In 1985, civic leaders in the area established the Zanesville Development Corporation to generate ideas to enhance the quality of life in Zanesville. The corporation suggested three projects: formation of a community leadership program, an enhanced economic corridor along Interstate 70, and the establishment of a community foundation.
Raymond W. Thomas was one of five people invited to serve on a permanent committee to working to establish a community foundation to serve Zanesville. Ohio University-Zanesville volunteered their Director of Community Education, David Mitzel, as the first executive director for the new foundation.
In Fall 1985, Ray Thomas and David Mitzel attended an annual meeting of the Donor's Forum of Ohio (now Ohio Grantmakers Forum). One session featured a leading expert in the field of community foundations, Eugene Struckhoff, who discouraged communities with a population less than 250,000 from trying to establish a community foundation because he felt they always failed.
Although they listened closely to Struckhoff's presentation, Mitzel says that Ray told him on their travels home that "Mr. Struckhoff does not know our community."
Thomas was elected the founding president of the Zanesville Foundation, which became the Muskingum County Community Foundation in 1988. Thomas was MCCF's president for six years and was recognized as President Emeritus. Since 1995, MCCF has presented The Ray Thomas Community Service Award each year at the Donor Recognition and Awards Celebration, honoring an individual who has given significant time and energy to serving a local organization.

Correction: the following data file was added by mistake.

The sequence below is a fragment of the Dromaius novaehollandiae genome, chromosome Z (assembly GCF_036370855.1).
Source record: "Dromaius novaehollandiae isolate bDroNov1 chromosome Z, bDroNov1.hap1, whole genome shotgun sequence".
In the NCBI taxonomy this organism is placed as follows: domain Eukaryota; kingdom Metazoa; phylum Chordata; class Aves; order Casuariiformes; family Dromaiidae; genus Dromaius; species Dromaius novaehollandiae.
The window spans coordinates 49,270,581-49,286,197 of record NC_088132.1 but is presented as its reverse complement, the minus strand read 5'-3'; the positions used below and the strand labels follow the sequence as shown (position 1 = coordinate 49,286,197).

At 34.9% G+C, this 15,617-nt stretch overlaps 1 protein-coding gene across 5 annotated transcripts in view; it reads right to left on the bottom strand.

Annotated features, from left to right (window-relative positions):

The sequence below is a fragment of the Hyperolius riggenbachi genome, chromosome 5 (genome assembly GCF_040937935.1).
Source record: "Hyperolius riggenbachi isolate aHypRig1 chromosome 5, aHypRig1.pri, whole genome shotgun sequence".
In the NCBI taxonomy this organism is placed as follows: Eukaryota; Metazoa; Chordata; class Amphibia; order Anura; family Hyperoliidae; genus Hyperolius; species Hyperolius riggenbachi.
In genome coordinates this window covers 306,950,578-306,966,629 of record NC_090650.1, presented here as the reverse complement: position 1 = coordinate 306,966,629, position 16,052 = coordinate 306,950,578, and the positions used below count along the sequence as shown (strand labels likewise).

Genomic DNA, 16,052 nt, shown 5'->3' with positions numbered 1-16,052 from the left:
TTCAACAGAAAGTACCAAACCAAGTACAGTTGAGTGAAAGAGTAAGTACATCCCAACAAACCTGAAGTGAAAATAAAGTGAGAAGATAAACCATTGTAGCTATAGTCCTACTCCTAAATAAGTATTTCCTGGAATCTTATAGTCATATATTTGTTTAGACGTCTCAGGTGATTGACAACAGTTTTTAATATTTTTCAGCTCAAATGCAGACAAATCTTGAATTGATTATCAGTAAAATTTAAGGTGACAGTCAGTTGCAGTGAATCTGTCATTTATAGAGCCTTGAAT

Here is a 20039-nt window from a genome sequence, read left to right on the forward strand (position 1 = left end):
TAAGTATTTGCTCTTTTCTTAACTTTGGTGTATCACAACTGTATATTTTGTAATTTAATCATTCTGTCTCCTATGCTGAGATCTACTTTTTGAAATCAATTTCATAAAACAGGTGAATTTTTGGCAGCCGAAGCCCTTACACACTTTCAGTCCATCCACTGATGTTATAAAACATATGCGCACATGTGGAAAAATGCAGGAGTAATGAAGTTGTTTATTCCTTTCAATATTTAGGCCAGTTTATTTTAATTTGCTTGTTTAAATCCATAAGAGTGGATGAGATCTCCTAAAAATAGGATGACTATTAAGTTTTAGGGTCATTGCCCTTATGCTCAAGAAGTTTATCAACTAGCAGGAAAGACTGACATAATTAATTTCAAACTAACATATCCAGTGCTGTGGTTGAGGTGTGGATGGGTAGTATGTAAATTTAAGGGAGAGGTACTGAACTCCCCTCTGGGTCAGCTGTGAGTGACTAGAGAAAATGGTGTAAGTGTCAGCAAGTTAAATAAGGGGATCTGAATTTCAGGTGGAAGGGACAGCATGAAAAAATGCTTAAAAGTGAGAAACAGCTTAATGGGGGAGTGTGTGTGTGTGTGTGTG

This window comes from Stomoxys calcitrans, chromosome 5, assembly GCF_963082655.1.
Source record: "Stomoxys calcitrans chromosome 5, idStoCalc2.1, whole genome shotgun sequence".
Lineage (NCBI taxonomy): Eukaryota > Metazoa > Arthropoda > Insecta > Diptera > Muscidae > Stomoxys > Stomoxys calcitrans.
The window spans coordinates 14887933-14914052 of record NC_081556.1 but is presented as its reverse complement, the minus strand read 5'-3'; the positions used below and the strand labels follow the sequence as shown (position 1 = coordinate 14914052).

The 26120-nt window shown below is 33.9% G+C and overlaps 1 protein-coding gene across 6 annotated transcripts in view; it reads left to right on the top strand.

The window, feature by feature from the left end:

Thomas strongly believed in the strength of his community, and did more than his share to help it grow. Thomas was born in Madison Township in Muskingum County in 1916. He graduated from Salem-Adams High School in Adamsville and served in the United States Coast Guard during World War II. In 1949, he started the Ray Thomas Cabinet shop, where he built and installed custom kitchens and built new homes. Thomas opened a lumber shop in 1955 that he eventually expanded and renamed Ray Thomas Lumbertown. He and his wife Eva, whom he married in 1942, lived at the summit of the Stonehenge subdivision, which Thomas developed in 1975.
Thomas was well known for his art in wood, which he never sold. Thomas opted to donate his pieces to local charities, including the Alfred S. Carr Center Cake Auction and the Muskingum County Community Foundation. Some of Thomas' works are still on display at the Community Foundation's office.
In 2002, Thomas and Mitzel co-authored a book honoring Thomas' work, called Artistry, Community, and Legacy. Proceeds from the project benefited local community projects.
Thomas rang the bell at Muskingum County's celebration of the Ohio Bicentennial on July 13, 2003.
Thomas died in June 2006 at the age of 89.